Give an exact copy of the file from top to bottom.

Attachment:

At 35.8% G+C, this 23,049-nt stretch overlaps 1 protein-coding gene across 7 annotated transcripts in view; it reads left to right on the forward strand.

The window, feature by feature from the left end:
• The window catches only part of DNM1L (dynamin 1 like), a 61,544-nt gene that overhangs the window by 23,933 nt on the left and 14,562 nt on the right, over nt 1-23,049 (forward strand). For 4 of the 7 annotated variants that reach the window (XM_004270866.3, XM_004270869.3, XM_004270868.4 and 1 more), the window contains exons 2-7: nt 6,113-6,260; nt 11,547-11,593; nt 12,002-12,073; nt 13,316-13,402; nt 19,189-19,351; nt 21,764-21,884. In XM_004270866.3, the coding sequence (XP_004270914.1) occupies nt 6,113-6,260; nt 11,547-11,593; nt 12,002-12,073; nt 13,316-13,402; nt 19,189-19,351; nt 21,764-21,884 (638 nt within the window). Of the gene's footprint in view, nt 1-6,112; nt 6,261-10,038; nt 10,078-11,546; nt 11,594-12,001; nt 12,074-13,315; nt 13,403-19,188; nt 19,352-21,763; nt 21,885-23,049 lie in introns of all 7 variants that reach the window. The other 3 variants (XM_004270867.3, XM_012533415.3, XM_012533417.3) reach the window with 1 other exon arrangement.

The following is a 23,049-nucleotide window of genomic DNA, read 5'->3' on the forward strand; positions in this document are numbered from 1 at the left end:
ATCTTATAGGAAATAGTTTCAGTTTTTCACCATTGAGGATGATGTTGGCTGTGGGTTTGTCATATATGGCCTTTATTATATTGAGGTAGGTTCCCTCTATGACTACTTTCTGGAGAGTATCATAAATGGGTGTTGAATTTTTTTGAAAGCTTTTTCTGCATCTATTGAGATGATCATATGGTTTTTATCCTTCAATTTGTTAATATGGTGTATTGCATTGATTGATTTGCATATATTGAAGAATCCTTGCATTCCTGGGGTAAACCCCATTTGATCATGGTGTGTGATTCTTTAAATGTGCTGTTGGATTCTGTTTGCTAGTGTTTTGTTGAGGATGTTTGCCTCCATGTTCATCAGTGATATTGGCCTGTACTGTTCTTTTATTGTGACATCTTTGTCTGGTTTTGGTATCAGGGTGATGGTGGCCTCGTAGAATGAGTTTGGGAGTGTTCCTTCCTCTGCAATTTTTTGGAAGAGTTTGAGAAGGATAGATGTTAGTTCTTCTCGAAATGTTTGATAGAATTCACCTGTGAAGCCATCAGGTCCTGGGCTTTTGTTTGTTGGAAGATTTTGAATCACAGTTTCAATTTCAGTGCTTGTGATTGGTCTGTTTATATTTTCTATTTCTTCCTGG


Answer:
At 35.8% G+C, this 23,049-nt stretch overlaps 1 protein-coding gene across 7 annotated transcripts in view; it reads left to right on the forward strand.

The window, feature by feature from the left end:
• The window catches only part of DNM1L (dynamin 1 like), a 61,544-nt gene that overhangs the window by 23,933 nt on the left and 14,562 nt on the right, over nt 1-23,049 (forward strand). For 4 of the 7 annotated variants that reach the window (XM_004270866.3, XM_004270869.3, XM_004270868.4 and 1 more), the window contains exons 2-7: nt 6,113-6,260; nt 11,547-11,593; nt 12,002-12,073; nt 13,316-13,402; nt 19,189-19,351; nt 21,764-21,884. In XM_004270866.3, the coding sequence (XP_004270914.1) occupies nt 6,113-6,260; nt 11,547-11,593; nt 12,002-12,073; nt 13,316-13,402; nt 19,189-19,351; nt 21,764-21,884 (638 nt within the window). Of the gene's footprint in view, nt 1-6,112; nt 6,261-10,038; nt 10,078-11,546; nt 11,594-12,001; nt 12,074-13,315; nt 13,403-19,188; nt 19,352-21,763; nt 21,885-23,049 lie in introns of all 7 variants that reach the window. The other 3 variants (XM_004270867.3, XM_012533415.3, XM_012533417.3) reach the window with 1 other exon arrangement.

The following is a 23,049-nucleotide window of genomic DNA, read 5'->3' on the forward strand; positions in this document are numbered from 1 at the left end:
ATCTTATAGGAAATAGTTTCAGTTTTTCACCATTGAGGATGATGTTGGCTGTGGGTTTGTCATATATGGCCTTTATTATATTGAGGTAGGTTCCCTCTATGACTACTTTCTGGAGAGTATCATAAATGGGTGTTGAATTTTTTTGAAAGCTTTTTCTGCATCTATTGAGATGATCATATGGTTTTTATCCTTCAATTTGTTAATATGGTGTATTGCATTGATTGATTTGCATATATTGAAGAATCCTTGCATTCCTGGGGTAAACCCCATTTGATCATGGTGTGTGATTCTTTAAATGTGCTGTTGGATTCTGTTTGCTAGTGTTTTGTTGAGGATGTTTGCCTCCATGTTCATCAGTGATATTGGCCTGTACTGTTCTTTTATTGTGACATCTTTGTCTGGTTTTGGTATCAGGGTGATGGTGGCCTCGTAGAATGAGTTTGGGAGTGTTCCTTCCTCTGCAATTTTTTGGAAGAGTTTGAGAAGGATAGATGTTAGTTCTTCTCGAAATGTTTGATAGAATTCACCTGTGAAGCCATCAGGTCCTGGGCTTTTGTTTGTTGGAAGATTTTGAATCACAGTTTCAATTTCAGTGCTTGTGATTGGTCTGTTTATATTTTCTATTTCTTCCTGG